Hollywood producers have had a long-standing love affair with America’s many institutions – usually it’s the military or the CIA or FBI who get the romanticized make-over, A-list actors doing their bit to drum up support for another war or mythologize over the well-meaning actions of intelligence agencies. Contagion, a star-tudded “medical thriller disaster film” directed by Steven Soderbergh, seems to have been put together on behalf of the World Health Organization, the Department of Homeland Security, the Federal Emergency Management Association and the Center for Disease Control and Prevention…
An ensemble piece, Contagion traces the progress of a virus, from outbreak through to social breakdown and finally to the introduction of a vaccine, and is in large part centred around the tireless, professional and valiant efforts of the employees of the aforementioned “worldwide medical community”. It’s a terrifying prospect on the whole, if only because these agencies and institutions have track records that stands in stark contrast to the portrayal on show here. But this is Hollywood (with a little funding from the UAE’s Abu Dhabi Media), which doesn’t do realism, especially when attempting to tackle what Soderberg describes as an “ultra-realistic” film.
Despite its grand ambitions, Contagion is an underwhelming experience. For one, the characters are uninspired, which it could be argued is a consequence of Soderbergh’s broad brush, trying to capture the reactions to the existential threat the pandemic embodies across the social spectrum with a broad range of characters who’s paths rarely cross. Nevertheless, a cast which includes Gwyneth Paltrow, Lawrence Fishburne, Marrion Cottilard, Kate Winslet and Matt Damon fails to provide the spark to unite the disjointed plot. Lawrence Fishburne’s character, who works for the CDC, suggests they put “a vaccination in the water, like flouride” (a telling nod from Hollywood on the “conspiratorial” notion that flouride in the water supply) while the “conspiracy blogger” played by Jude Law is the cliched socially awkard “weird outsider”.
You’d be significantly better off spending some time looking into the track record of the WHO, FEMA, DHS and CDC – who as it happens actually did provide assistance in the making of Contagion – than to take the time to watch this pedestrian thriller.
The Center for Disease Control and Prevention has courted controversy on a number of occasions: back in 2006, public trust in the institution was seriously eroded with the controversy of vaccines containing thimerosal and the links to autism. Then, they joined in the clamour to promote the vaccination of males between the ages of 11 and 21 with against human papillomavirus (HPV), the viral infection supposedly linked to causing cervical cancer in women, despite no evidence of the efficacy of vaccines such as Gardosil (developed by giant pharmaceutical corporation Merck & Co.) to prevent genital warts and certain cancers in males (never mind the dangerous side effects of the vaccine already witnessed in numerous cases of vaccinated women).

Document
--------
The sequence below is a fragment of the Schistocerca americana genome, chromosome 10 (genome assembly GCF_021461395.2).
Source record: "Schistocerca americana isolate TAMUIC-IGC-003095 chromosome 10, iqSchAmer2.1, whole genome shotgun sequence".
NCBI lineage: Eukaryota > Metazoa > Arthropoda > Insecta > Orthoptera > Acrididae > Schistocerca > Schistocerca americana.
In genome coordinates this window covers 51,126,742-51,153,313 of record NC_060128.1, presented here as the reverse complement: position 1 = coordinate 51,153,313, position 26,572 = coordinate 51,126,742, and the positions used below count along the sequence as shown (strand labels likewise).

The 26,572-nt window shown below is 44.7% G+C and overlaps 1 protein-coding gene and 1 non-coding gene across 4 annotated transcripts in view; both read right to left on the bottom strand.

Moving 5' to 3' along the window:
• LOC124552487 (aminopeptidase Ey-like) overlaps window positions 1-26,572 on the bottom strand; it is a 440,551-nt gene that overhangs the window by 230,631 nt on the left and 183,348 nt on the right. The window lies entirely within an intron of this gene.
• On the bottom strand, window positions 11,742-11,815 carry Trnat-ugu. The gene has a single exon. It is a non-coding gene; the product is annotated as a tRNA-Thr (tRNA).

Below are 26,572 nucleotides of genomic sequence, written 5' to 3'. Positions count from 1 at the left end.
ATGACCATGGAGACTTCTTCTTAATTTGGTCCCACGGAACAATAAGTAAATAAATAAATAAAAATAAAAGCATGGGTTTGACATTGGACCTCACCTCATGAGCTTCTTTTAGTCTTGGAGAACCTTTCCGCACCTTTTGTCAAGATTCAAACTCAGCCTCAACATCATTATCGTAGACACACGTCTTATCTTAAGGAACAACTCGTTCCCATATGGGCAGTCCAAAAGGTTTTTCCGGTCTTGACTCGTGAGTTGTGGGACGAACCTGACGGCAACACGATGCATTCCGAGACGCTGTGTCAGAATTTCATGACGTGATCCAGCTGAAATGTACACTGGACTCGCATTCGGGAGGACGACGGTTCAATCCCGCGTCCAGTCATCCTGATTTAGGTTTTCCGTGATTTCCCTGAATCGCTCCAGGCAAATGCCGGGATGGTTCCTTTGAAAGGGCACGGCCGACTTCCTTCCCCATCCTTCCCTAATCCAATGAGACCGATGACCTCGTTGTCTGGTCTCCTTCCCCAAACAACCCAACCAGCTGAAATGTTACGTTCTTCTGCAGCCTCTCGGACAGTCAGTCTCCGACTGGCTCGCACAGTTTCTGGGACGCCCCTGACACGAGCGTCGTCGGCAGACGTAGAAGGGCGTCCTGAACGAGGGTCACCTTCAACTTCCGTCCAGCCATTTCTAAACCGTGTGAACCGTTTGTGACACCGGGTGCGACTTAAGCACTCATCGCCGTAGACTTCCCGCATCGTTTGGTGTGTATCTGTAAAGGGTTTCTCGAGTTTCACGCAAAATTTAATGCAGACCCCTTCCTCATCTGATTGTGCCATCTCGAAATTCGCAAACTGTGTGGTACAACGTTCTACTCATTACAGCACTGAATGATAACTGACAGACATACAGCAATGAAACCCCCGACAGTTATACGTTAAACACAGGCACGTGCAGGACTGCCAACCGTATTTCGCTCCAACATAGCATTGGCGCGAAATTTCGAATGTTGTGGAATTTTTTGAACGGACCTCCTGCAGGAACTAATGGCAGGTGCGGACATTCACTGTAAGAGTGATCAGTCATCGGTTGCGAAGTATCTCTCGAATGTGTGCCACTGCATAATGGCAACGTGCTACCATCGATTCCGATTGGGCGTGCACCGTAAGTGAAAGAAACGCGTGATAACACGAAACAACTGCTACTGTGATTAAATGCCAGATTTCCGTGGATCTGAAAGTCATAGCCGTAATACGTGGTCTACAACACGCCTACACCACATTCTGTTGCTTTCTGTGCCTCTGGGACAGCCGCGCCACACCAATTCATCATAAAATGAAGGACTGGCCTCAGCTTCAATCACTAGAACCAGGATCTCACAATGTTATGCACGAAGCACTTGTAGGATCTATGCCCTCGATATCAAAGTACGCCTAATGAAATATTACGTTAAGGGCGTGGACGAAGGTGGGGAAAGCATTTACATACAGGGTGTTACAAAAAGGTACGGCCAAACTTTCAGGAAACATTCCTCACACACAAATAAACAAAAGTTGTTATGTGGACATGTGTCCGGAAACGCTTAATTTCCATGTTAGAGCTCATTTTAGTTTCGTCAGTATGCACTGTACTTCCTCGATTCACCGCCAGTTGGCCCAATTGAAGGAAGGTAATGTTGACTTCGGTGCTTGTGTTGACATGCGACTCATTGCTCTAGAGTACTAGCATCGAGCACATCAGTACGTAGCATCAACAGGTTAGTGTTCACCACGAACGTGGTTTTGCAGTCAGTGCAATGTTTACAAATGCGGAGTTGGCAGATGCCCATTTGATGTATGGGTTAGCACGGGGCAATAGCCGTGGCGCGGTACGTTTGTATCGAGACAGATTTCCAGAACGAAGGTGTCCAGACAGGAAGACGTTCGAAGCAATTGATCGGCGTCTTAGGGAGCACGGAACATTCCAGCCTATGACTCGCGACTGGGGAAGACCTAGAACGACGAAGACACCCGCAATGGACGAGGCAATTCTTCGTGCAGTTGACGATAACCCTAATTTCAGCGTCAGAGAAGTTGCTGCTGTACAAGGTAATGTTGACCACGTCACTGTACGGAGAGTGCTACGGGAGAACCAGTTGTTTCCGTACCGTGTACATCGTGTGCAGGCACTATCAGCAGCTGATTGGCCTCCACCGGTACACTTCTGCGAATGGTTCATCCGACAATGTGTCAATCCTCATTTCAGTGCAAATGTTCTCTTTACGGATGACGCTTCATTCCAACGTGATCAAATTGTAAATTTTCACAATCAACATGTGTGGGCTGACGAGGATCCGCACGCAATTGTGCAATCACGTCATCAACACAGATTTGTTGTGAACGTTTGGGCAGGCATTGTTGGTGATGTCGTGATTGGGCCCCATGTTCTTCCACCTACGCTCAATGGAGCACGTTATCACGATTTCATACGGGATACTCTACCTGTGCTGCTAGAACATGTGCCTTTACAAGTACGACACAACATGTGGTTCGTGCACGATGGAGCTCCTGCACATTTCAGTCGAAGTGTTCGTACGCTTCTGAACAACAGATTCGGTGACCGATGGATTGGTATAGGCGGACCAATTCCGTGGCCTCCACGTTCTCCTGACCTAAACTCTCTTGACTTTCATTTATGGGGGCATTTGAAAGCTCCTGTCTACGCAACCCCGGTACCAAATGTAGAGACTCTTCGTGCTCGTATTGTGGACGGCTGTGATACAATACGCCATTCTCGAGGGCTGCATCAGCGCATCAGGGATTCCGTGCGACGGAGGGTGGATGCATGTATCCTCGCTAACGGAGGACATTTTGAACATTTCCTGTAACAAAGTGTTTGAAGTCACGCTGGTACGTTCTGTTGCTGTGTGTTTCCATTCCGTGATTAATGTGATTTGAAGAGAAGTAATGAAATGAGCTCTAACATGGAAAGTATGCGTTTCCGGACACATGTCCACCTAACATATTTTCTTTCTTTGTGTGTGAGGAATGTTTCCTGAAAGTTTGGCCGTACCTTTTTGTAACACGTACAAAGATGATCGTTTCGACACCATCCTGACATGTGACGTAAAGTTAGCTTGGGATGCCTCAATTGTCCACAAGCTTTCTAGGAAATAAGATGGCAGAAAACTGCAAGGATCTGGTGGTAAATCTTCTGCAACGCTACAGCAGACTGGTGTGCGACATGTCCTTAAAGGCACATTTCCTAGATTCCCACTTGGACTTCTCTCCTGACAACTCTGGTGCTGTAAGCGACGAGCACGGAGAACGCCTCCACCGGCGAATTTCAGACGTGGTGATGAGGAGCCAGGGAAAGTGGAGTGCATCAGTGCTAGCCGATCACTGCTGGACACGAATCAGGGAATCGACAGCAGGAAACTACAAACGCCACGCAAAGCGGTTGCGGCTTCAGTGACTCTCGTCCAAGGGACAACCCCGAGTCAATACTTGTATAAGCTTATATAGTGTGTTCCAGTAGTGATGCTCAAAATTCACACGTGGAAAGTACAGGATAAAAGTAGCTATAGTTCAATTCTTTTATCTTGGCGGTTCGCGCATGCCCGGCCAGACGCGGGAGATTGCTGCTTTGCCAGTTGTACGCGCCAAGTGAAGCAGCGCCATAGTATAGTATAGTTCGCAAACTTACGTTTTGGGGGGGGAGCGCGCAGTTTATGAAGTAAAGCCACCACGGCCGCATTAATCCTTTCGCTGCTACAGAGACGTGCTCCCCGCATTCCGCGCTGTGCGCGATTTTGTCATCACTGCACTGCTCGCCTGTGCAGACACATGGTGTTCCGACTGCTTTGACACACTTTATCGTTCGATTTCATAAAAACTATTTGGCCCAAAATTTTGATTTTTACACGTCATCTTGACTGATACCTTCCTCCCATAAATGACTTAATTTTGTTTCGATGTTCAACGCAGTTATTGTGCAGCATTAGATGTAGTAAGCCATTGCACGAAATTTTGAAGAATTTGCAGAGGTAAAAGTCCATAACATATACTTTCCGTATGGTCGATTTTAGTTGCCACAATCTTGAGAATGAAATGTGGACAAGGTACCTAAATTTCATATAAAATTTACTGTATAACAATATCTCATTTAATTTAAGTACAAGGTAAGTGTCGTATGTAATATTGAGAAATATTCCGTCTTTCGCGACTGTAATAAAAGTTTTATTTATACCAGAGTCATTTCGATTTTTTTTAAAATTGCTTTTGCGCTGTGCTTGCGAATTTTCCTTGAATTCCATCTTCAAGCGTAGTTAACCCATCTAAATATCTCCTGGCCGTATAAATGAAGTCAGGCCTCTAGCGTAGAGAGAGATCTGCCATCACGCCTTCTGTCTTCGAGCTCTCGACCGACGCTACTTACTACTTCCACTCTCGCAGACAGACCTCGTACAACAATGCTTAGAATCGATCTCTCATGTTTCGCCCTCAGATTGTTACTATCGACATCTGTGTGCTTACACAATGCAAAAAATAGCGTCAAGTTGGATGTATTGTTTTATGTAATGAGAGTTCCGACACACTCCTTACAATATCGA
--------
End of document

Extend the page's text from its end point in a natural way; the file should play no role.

The less said about Dr. Kimberley Lindsey, the senior government scientist charged with child molestation and bestiality, who is now back at the CDC, the better …
The World Health Organisation is not without its controversies, some of which loom large over the relatively mild controversies raised over the practices of the CDC. Following on the from the huge swine flu scare, in which the governments of the West and the various “health” agencies joined together in a chorus of fear-mongering and vaccine peddling, evidence began to emerge that the WHO was actually instrumental in a “false pandemic”. The accusations were so strident that the Council of Europe launched an investigation into the WHO, not only to examine unethical connections to the pharmaceutical industry but also on account of the inconclusive efficacy of the vaccines being pushed.
Connections between health-related agencies and BigPharma are nothing new, and sure enough, in 2008 a major corruption scandal broke out linking key scientists associated with the WHO such as Dr Albert Osterhaus – a principle player in selling the swine flu scare to the media (after having done the same for both SARS and bird flu) – are financed by the very people who end up making billions in profits from the sale of vaccines. It is a familiar scenario, particularly for anyone who remembers the Avian Flu scare and Donald Rumsfeld’s controvertial ties to the corporation which manufactured Tamiflu.
The pattern is clear: manufacture panic using “experts” in public institutions who are on the payroll of the pharmaceutical corporations; spread the fear and panic through a compliant media (who have never been averse to pushing a good scare, regardless of the supporting evidence, simply because sensationalistic reporting suits the lazy and opportunistic mind of the average journalist); then, reap immense profits from the sales of vaccines, regardless of their efficacy or the potential adverse side-effects. In the event of a genuine pandemic or other such catastrophe which effects a large mass of population, the reality is equally more outrageous than we find in Soderbergh’s “hyper-realistic” Hollywood outing – if FEMA’s reaction to Hurricane Katrina is anything to go by, rather than the fairly orderly and professional behaviour witnessed in Contagion there would be widespread negligence and abuse of positions of authority, while hundreds of thousands of Americans suffered needlessly.
All of which makes for a troubling prospect for the future of the planet should a genuine pandemic break out, but on the other hand it would have made for a far more gripping and suspenseful thriller than the one found in Contagion. That said, it’s highly unlikely Soderbergh would’ve had the obliging support of the CDC …